4. Can the integration between Islamic social finance and Islamic commercial finance … 239 of the community to produce or consume goods or services that are indicators of economic development is not the same so many people do not participate in the process of economic development (Hagenaars, 2017). The main cause of poverty in developing countries is market failure which often prevents the poor from borrowing money to meet their short and long-term needs (Rewilak, 2017). To overcome these obstacles, the development of the financial sector is an important aspect that must be promoted to overcome poverty. With the development of the financial sector, the poor can access formal financial services, especially credit (Jeanneney & Kpodar, 2011). In addition, the existence of the financial sector also plays a role in increasing the productivity of the poor, increasing their assets, and increasing the potential for sustainable livelihoods. Furthermore, the financial sector indirectly has an impact on increasing the quality of life of the poor through economic growth (Samargandi et al., 2015). In Indonesia, apart from being familiar with conventional finance, the Islamic finance sector has also developed very rapidly in the last few decades. Islamic finance is a financial sector that is guided by Islamic principles and laws sourced from the Qur’an and Hadith (Nastiti & Kasri, 2019). The Islamic finance sector is a financial supporter of the state to fight poverty. Generally, Islamic finance is divided into two, namely Islamic social finance and Islamic commercial finance. Islamic social finance is part of Islamic finance where the allocation of funds originating from the community is used for social-environmental interests and in carrying out the scheme remains based on sharia principles and law (Azman, 2016). Islamic social finance can come from the allocation of zakat, infaq, sadaqah, and waqf funds (ZISWAF) issued by the community for the social interests of the people as instructed in Islam. The command to ZISWAF in Islam has the benefit of equalizing income inequality between the rich and the poor (Kuanova et al., 2021). People with higher incomes can help people with lower incomes through the distribution and utilization of ZISWAF funds so that poverty can be reduced. ZIS funds can also be used for the productive sector so that the poor can use them to build businesses so that their income can increase (Zafar et al., 2021). Meanwhile, Islamic commercial finance is Islamic finance that aims to provide financial services to the public to seek commercial benefits but in practice, it is still based on sharia law (Sakinah et al., 2022). One of the Islamic finance laws that differ from conventional finance is the law regarding interest, where Islam does not allow to set interest in financial schemes such as financing or investment. Therefore, in Islam, it is known that Islamic financing and sharia investment (Sukuk) are the sources of Islamic commercial finance. With sharia financing, the poor can borrow funds without interest for productive businesses so that their income can increase so that in the end poverty can be reduced (Himmawan & Firdausi, 2021). Meanwhile, the sharia investment scheme (Sukuk) is considered capable of contributing more to creating jobs in many sectors. With more people or the private sector investing in the sharia sector, more business actors will open businesses so that they can open up wider job opportunities which in turn can reduce poverty and reduce unemployment (Sakinah et al., 2022). Previous Studies Studies on the relationship between social finance and Islamic commercial finance with poverty rates have been carried out in many countries, including Indonesia. For example, research by Abdelbaki (2013); Bouanani & Belhadj (2020); Athoillah (2018); Choiriyah et al. (2020); Zafar, et al. (2021); Rifa'i et al. (2019); Tohirin & Husaini (2019); Siddique et al. (2020); Mayis et al. (2021); Azman (2016); Iskandar et al. (2021); and Widodo (2019). Most previous studies prove the great role of Islamic social and commercial finance in alleviating poverty in many countries. In addition, most studies are conducted by focusing on one sector of Islamic finance and using a variety of research approaches. Abdelbaki (2013) concluded that Islamic social finance in the form of zakat was able to increase public consumption and reduce poverty by 0.7% in Bahrain from 1990 to 2010. In Tunisia, Bouanani & Belhadj (2020) found that zakat was able to reduce poverty by 52%. Meanwhile, using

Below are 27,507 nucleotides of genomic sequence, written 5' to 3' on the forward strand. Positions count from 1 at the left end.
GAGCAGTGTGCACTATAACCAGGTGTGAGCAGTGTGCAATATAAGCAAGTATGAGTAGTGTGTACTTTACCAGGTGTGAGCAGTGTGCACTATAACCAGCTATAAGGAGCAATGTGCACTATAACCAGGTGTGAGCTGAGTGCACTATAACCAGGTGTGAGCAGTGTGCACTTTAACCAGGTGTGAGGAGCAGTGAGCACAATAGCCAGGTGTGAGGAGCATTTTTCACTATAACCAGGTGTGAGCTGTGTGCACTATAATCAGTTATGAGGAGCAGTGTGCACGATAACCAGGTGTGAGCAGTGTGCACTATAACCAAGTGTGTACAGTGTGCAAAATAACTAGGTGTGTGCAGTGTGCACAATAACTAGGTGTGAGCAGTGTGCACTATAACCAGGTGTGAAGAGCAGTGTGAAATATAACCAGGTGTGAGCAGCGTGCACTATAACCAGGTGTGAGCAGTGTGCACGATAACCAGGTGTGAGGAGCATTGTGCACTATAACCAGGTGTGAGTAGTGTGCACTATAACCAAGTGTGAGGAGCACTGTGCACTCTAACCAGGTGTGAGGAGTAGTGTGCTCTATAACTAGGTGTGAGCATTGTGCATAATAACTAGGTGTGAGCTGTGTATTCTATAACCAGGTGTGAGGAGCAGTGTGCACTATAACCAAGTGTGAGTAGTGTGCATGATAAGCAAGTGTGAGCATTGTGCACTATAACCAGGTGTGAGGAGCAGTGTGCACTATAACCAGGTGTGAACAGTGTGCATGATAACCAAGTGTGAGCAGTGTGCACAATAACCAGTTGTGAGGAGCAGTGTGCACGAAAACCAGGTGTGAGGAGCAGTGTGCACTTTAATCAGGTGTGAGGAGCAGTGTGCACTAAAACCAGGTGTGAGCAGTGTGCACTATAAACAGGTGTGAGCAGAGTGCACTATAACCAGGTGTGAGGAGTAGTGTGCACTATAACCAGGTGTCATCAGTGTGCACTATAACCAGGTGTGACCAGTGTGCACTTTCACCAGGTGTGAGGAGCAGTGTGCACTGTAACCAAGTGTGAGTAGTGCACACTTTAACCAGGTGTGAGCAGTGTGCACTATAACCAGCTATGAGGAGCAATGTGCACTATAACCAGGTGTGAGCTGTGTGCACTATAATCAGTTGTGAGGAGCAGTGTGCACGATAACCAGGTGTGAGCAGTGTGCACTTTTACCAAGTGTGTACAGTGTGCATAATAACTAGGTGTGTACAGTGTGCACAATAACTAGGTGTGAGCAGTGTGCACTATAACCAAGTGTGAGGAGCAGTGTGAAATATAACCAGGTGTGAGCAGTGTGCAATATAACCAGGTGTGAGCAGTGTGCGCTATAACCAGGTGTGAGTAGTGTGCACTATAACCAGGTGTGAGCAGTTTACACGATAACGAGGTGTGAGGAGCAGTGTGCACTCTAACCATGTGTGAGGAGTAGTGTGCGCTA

5. 240 Jurnal Ekonomi & Keuangan Islam, 2022, 8(2), 236-249 panel data from 34 provinces in Indonesia from 2017 to 2018, Choiriyah et al. (2020) found that zakat plays a major role in reducing poverty in Indonesia. The same result was also obtained by Athoillah (2018) who used panel data from all provinces on Java Island from 2001 to 2012 where his findings stated that if zakat increased by 1%, the number of poor people in Java decreased by 0.031%. In another study, using time series data from the Q1 of 1994 to the Q4 of 2018, Zafar et al. (2021) proved that zakat was able to reduce the poverty rates in Pakistan in the long term by 0.08%, but in the short term, it did not affect poverty. Iskandar et al. (2021) that in the short and long term, Islamic social finance is able can poverty and equalizes income inequality. Research on the relationship between Islamic commercial finance and poverty has also been carried out. Siddique et al. (2020) analyzed the role of Islamic commercial finance as measured by Islamic banking financing on poverty using panel data in Pakistan from 2004 to 2017. The results prove that Islamic banking financing can reduce poverty in the country. Meanwhile, using panel data in 32 provinces in Indonesia from 2014 to 2018, Rifa’i et al. (2019) found that Islamic commercial financing as measured by productive working capital financing of Islamic banks proved effective in reducing poverty in Indonesia. In another study, using panel data from Q1 of 2014 to Q2 of 2018, Tohirin & Husaini (2019) found that Islamic commercial financing as measured by Islamic banking financing contributed more to reducing poverty in 6 Islamic countries in the world compared to conventional banking financing. Meanwhile, Azman (2016) found that Islamic commercial finance such as the Sukuk instrument could be a solution to overcome poverty in Malaysia. The same result was also found by Mayis et al. (2021) who proved that both in the long and short term, the influence of Islamic commercial finance as measured by Islamic banking financing is greater in reducing poverty than conventional banking financing. Meanwhile, research on the integration of Islamic social finance with Islamic commercial finance on poverty was conducted by Iskandar et al. (2021) and Widodo (2019). Using time-series data from 2002 to 2019 in Indonesia, Iskandar et al. (2021) concluded that in the long and short term, poverty can be reduced significantly if there is integration between Islamic social finance and Islamic commercial finance. In this study, Islamic social finance was measured using the total of ZIS, while Islamic commercial finance was measured using Islamic finance contracts such as murabahah, muḍārabah, qarḍ, ijārah, and working capital schemes for Micro, Small, and Medium Enterprises (MSMEs). The same result was also found by Widodo (2019) who stated that in the long and short term income inequality between the rich and the poor could be reduced if the two Islamic finance sectors could be integrated. Islamic social finance was measured using the total zakah collection while Islamic banking financing was used to measure Islamic commercial finance. Hypotheses Based on the theory Islamic finance sector which is one of the financial sectors that has the potential to reduce poverty, as well as evidenced by various previous studies, this study develops three research hypotheses as follows: H1: Islamic social finance has a negative and significant effect on poverty. H2: Islamic commercial finance has a negative significant effect on poverty. H3: The integration of Islamic social finance and Islamic commercial finance has a negative and significant effect on poverty. Research Methods This study uses annual time series data in Indonesia for 20 years from 2002 to 2021. The data sources are secondary data obtained from the Central Statistics Agency (BPS), the Financial Services Authority (OJK), and the National Amil Zakat Agency (BAZNAS). This study utilizes the Error Correction Model (ECM) method to analyze the effect of independent variables on the dependent variable both in the short and long term. This method was chosen because the data in this research is not stationary at the level, but is stationary at 1st different and/or 2nd different, and has a cointegration or long-term relationship (See Tables 2 and 3). The ECM method is